Matthew R. Reynolds, MD, MSc; Peter Zimetbaum, MD
Potential Conflicts of Interest: Disclosures can be viewed at www.acponline.org/authors/icmje/ConflictOfInterestForms.do?msNum=M11-2029.
Requests for Single Reprints: Peter Zimetbaum, MD, Division of Cardiology, Beth Israel Deaconess Medical Center, Harvard Medical School, 185 Pilgrim Road, Boston, MA 02215.
Current Author Addresses: Drs. Reynolds and Zimetbaum: Division of Cardiology, Beth Israel Deaconess Medical Center, Harvard Medical School, 185 Pilgrim Road, Boston, MA 02215.
Reynolds M., Zimetbaum P.; Magnetic Resonance Imaging and Cardiac Devices: How Safe Is Safe Enough?. Ann Intern Med. 2011;155:470-472. doi: 10.7326/0003-4819-155-7-201110040-00010
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Published: Ann Intern Med. 2011;155(7):470-472.
Several million persons in the United States are currently living with implanted cardiac rhythm management devices (CRMDs); a few hundred thousand new devices are implanted annually (1). The majority of these patients are older than 60 years. As the long-term survival of this population improves and utilization of CRMDs continues to grow (2), the probability increases that many of these patients will encounter medical situations for which magnetic resonance imaging (MRI) may be useful, or even critical, for optimal diagnosis and treatment. This likelihood is difficult to assess because the value of MRI relative to alternatives may vary, but estimates of greater than 50% have been published (3).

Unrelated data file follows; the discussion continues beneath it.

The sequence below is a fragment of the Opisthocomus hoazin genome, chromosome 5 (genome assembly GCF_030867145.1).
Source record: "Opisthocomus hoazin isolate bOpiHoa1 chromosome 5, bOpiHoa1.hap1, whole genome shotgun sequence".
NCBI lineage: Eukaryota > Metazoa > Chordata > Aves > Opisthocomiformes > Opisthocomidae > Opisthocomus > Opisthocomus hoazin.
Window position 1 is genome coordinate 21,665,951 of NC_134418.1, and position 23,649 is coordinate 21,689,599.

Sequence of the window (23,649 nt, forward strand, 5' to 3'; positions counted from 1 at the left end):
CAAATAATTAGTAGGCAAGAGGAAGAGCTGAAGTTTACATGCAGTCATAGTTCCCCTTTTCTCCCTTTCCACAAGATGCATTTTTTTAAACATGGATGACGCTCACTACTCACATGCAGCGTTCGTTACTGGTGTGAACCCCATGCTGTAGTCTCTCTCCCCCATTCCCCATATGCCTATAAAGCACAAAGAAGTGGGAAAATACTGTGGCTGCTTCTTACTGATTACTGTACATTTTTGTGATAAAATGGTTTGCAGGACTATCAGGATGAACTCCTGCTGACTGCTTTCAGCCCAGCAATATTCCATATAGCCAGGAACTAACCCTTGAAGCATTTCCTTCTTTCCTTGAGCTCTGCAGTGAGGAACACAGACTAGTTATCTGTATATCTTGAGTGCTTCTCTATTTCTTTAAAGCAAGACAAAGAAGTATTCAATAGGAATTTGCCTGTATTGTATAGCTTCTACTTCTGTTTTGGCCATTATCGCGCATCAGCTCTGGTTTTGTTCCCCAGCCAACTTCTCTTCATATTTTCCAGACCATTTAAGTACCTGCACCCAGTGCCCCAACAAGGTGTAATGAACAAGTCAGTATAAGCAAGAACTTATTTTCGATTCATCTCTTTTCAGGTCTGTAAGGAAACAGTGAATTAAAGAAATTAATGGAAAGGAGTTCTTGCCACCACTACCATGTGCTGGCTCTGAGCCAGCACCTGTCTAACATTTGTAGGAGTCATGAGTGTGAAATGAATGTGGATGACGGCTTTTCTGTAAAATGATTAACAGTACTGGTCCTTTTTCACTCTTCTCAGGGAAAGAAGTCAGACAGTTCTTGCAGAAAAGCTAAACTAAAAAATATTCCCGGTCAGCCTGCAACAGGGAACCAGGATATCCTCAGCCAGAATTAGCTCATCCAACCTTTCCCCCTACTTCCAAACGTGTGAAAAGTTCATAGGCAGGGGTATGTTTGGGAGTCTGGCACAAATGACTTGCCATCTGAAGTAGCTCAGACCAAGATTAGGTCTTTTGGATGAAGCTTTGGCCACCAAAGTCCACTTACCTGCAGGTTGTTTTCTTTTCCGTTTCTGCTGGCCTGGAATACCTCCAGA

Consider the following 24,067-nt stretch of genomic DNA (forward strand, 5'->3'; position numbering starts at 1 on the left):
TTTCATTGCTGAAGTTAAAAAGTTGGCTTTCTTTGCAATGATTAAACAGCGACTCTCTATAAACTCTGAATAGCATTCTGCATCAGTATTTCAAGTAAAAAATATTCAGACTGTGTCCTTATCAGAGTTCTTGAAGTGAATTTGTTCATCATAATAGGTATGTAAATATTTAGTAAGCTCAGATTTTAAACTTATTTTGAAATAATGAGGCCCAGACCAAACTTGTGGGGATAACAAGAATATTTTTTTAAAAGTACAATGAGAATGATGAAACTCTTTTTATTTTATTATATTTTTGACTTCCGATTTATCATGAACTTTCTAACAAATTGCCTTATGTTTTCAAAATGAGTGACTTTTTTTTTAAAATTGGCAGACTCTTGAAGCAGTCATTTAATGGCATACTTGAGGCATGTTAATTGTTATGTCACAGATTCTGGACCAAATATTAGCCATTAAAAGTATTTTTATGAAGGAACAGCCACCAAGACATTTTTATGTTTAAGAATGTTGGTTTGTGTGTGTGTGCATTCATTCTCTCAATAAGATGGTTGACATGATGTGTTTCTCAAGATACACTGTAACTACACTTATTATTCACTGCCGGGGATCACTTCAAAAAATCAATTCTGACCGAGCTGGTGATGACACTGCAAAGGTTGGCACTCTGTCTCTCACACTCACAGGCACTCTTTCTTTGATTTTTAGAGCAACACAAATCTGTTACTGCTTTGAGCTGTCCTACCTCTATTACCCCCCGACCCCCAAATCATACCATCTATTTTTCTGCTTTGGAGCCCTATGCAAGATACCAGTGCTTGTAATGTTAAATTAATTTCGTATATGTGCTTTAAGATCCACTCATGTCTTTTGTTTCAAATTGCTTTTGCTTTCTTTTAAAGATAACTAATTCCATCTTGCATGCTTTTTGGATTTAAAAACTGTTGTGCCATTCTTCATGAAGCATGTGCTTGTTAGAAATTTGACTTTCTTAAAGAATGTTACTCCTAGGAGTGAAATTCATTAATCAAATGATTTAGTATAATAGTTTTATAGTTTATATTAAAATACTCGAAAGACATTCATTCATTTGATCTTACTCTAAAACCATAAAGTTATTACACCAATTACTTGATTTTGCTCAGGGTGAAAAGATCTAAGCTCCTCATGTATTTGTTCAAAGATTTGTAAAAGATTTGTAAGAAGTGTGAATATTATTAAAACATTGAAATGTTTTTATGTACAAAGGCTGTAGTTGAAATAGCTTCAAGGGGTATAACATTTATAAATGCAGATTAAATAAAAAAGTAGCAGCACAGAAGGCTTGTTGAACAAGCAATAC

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Cardiology, Rhythm Disorders and Devices.
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Print ISSN: 0003-4819 | Online ISSN: 1539-3704
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